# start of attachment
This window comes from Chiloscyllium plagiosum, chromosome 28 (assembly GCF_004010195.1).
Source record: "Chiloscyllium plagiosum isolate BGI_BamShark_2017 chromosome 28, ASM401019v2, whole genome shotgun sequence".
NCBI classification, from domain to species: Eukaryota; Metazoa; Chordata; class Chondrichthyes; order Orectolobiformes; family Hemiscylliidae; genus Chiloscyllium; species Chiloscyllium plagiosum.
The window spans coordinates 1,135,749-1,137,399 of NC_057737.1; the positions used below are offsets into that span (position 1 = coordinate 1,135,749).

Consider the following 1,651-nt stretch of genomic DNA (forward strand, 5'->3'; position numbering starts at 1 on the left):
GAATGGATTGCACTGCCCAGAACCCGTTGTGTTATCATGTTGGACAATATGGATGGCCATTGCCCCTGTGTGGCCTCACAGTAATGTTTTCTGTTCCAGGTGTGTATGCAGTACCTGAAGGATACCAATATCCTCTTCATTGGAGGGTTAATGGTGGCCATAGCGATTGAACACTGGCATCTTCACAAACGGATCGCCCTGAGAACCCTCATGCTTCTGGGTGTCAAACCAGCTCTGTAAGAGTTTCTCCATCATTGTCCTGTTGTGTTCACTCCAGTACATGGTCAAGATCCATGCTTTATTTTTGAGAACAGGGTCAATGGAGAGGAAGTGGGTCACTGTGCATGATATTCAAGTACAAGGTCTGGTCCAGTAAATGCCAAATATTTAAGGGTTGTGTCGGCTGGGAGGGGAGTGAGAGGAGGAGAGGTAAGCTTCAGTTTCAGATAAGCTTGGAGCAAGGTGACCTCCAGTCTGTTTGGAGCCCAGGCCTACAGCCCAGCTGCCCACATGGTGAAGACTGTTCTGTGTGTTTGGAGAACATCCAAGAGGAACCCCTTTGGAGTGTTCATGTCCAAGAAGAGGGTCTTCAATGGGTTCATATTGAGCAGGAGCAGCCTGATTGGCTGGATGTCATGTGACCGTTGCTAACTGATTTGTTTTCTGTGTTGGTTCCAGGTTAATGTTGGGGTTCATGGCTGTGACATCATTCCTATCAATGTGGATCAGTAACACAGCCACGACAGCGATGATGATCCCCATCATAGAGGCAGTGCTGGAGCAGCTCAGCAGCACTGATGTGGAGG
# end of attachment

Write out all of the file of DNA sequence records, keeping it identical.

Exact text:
This window comes from Chiloscyllium plagiosum, chromosome 28 (assembly GCF_004010195.1).
Source record: "Chiloscyllium plagiosum isolate BGI_BamShark_2017 chromosome 28, ASM401019v2, whole genome shotgun sequence".
NCBI classification, from domain to species: Eukaryota; Metazoa; Chordata; class Chondrichthyes; order Orectolobiformes; family Hemiscylliidae; genus Chiloscyllium; species Chiloscyllium plagiosum.
The window spans coordinates 1,135,749-1,137,399 of NC_057737.1; the positions used below are offsets into that span (position 1 = coordinate 1,135,749).

Consider the following 1,651-nt stretch of genomic DNA (forward strand, 5'->3'; position numbering starts at 1 on the left):
GAATGGATTGCACTGCCCAGAACCCGTTGTGTTATCATGTTGGACAATATGGATGGCCATTGCCCCTGTGTGGCCTCACAGTAATGTTTTCTGTTCCAGGTGTGTATGCAGTACCTGAAGGATACCAATATCCTCTTCATTGGAGGGTTAATGGTGGCCATAGCGATTGAACACTGGCATCTTCACAAACGGATCGCCCTGAGAACCCTCATGCTTCTGGGTGTCAAACCAGCTCTGTAAGAGTTTCTCCATCATTGTCCTGTTGTGTTCACTCCAGTACATGGTCAAGATCCATGCTTTATTTTTGAGAACAGGGTCAATGGAGAGGAAGTGGGTCACTGTGCATGATATTCAAGTACAAGGTCTGGTCCAGTAAATGCCAAATATTTAAGGGTTGTGTCGGCTGGGAGGGGAGTGAGAGGAGGAGAGGTAAGCTTCAGTTTCAGATAAGCTTGGAGCAAGGTGACCTCCAGTCTGTTTGGAGCCCAGGCCTACAGCCCAGCTGCCCACATGGTGAAGACTGTTCTGTGTGTTTGGAGAACATCCAAGAGGAACCCCTTTGGAGTGTTCATGTCCAAGAAGAGGGTCTTCAATGGGTTCATATTGAGCAGGAGCAGCCTGATTGGCTGGATGTCATGTGACCGTTGCTAACTGATTTGTTTTCTGTGTTGGTTCCAGGTTAATGTTGGGGTTCATGGCTGTGACATCATTCCTATCAATGTGGATCAGTAACACAGCCACGACAGCGATGATGATCCCCATCATAGAGGCAGTGCTGGAGCAGCTCAGCAGCACTGATGTGGAGG